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Where Pain Meets Pleasure (And Slavery): Gulag Paradise


Soviet Gulags were not known as the nicest places, so of course someone went and made a game about vacationing to them. Gulag Paradise is neon-blistered getaway, a week of torturous labor for those who are “tired of the same old family summer trip”. Admittedly, TV taught me that everything was black-and-white back in those days – not pink and orange – but I’m no historian. Anyway, about the tedium and discomfort: Gulag Paradise isn’t really either one of those, but it is an interesting little typing game. It sees you both grind boulders with your splintering fingernails and make choices about how you’ll communicate with your merciless overlord by typing out every word, and I think it works rather well.

Each day, your overlord commands you to cleave through boulders like a steel-toothed beaver, because what else do you do in a labor camp? You can be courteous about it, or you can respond by typing out phrases like FUCK YOU. Either way, you’ll end up dusting rocks by quickly hammering out words like “Pain,” “Cold,” “Suffering,” and eventually (on harder days) a bunch of presumably Russian takes on similar concepts.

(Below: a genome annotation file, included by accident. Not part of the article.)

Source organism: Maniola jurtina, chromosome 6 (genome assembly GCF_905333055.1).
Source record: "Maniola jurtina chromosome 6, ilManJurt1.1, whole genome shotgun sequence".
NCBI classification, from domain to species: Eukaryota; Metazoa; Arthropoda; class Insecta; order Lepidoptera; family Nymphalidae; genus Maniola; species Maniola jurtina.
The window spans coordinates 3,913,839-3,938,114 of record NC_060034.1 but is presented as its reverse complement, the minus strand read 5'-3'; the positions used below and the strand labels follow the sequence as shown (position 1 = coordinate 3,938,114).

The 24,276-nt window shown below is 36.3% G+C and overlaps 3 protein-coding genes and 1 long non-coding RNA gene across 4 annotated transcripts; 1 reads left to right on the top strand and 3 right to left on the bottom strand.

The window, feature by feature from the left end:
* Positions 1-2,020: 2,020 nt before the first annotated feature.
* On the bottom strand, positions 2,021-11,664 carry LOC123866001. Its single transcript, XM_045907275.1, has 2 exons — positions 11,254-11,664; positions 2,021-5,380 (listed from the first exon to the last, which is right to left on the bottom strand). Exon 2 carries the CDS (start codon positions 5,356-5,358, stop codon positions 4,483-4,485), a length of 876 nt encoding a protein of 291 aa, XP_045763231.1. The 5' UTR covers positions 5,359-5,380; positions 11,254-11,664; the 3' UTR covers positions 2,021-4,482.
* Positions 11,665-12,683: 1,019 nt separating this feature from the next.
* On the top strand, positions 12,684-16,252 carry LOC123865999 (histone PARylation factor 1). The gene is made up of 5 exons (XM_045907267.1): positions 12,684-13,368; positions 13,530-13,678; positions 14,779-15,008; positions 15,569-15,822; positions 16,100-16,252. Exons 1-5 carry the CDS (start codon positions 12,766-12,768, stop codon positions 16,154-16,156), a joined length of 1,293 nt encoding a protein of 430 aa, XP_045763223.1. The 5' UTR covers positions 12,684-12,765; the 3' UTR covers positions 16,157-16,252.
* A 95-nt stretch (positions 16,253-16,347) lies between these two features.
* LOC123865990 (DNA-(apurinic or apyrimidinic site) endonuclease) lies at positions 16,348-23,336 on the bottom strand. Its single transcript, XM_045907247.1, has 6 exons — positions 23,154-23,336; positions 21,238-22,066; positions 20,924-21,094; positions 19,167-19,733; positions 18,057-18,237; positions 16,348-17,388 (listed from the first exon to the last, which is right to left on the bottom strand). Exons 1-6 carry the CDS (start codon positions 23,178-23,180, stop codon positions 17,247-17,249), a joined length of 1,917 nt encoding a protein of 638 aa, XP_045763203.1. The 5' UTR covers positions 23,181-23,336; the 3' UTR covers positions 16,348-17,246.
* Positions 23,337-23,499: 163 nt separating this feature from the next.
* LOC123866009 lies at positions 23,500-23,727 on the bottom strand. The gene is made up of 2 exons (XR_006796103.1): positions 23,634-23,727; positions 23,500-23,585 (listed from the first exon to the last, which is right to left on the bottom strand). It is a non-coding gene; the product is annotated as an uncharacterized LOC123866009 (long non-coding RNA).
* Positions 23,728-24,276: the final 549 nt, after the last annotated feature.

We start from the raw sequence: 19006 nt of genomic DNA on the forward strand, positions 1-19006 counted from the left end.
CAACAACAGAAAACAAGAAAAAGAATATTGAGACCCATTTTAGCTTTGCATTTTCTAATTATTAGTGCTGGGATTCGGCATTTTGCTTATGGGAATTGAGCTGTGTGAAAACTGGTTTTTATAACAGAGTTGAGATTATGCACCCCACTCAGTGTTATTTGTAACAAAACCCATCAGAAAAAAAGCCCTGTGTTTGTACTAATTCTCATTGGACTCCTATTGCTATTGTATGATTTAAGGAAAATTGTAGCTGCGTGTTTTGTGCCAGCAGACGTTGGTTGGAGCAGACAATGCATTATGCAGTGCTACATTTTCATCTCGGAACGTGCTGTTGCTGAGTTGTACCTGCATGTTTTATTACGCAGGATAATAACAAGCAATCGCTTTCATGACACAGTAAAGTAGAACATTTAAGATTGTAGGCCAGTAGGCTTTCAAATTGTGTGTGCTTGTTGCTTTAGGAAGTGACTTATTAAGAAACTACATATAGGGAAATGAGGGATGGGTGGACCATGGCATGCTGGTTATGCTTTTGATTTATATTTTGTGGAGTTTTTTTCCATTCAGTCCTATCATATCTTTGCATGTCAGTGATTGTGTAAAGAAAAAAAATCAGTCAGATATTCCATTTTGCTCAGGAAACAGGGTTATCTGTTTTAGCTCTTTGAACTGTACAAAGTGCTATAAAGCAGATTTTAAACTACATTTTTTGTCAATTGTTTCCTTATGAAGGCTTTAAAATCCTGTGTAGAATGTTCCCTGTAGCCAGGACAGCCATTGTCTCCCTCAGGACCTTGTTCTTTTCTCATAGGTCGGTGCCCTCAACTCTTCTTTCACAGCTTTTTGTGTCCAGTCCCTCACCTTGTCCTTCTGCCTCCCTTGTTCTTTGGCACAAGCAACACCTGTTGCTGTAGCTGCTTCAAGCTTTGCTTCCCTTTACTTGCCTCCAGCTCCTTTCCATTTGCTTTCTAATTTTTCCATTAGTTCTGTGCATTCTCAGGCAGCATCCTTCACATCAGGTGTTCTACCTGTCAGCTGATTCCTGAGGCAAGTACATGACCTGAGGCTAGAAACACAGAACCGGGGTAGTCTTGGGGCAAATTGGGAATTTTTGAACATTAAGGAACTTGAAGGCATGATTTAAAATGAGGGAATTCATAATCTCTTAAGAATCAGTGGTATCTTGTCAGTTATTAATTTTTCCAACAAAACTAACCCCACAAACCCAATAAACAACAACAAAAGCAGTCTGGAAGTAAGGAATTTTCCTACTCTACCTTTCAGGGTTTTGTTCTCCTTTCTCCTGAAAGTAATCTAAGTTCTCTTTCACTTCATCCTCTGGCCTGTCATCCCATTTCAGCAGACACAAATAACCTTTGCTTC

At first glance/imprisonment, it’s a fairly straightforward game. In actuality, however, Gulag Paradise keeps track of your attitude and a few key choices you make. There are five different endings, and none are particularly savory. For such an initially silly concept, the outcomes are shockingly resonant. For instance, on my first go I ended up, [SPOILER] murdering the overlord and taking his place, given that I spent the whole time angrily, hungrily defiant. When revenge didn’t quench my captive rage, I turned it on others. One sort of tyrant begets another. [END SPOILER]

[WAIT ANOTHER SPOILER] And yes, you can plain-out refuse to work. It produces quite an, um… well, the result is really something. I will say no more. [END SECOND SPOILER]

Gulag Paradise’s roots as a jam game definitely show, but everything clicks together nicely despite the limited scope. Even the soundtrack – a few tracks long though it might be – deserves kudos, drunkenly weaving through purposefully out-of-tune guitar twangs and, er, Russian labor chants. On that note, I’m not entirely sure why the setting’s so evocative of classic Westerns and not, you know, Siberia, but it’s certainly an interesting vibe.

It’s an experience that’s equal parts humorous and eye-opening. Download it here if dull, relaxing vacations just aren’t doing it for you anymore.

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Nathan Grayson


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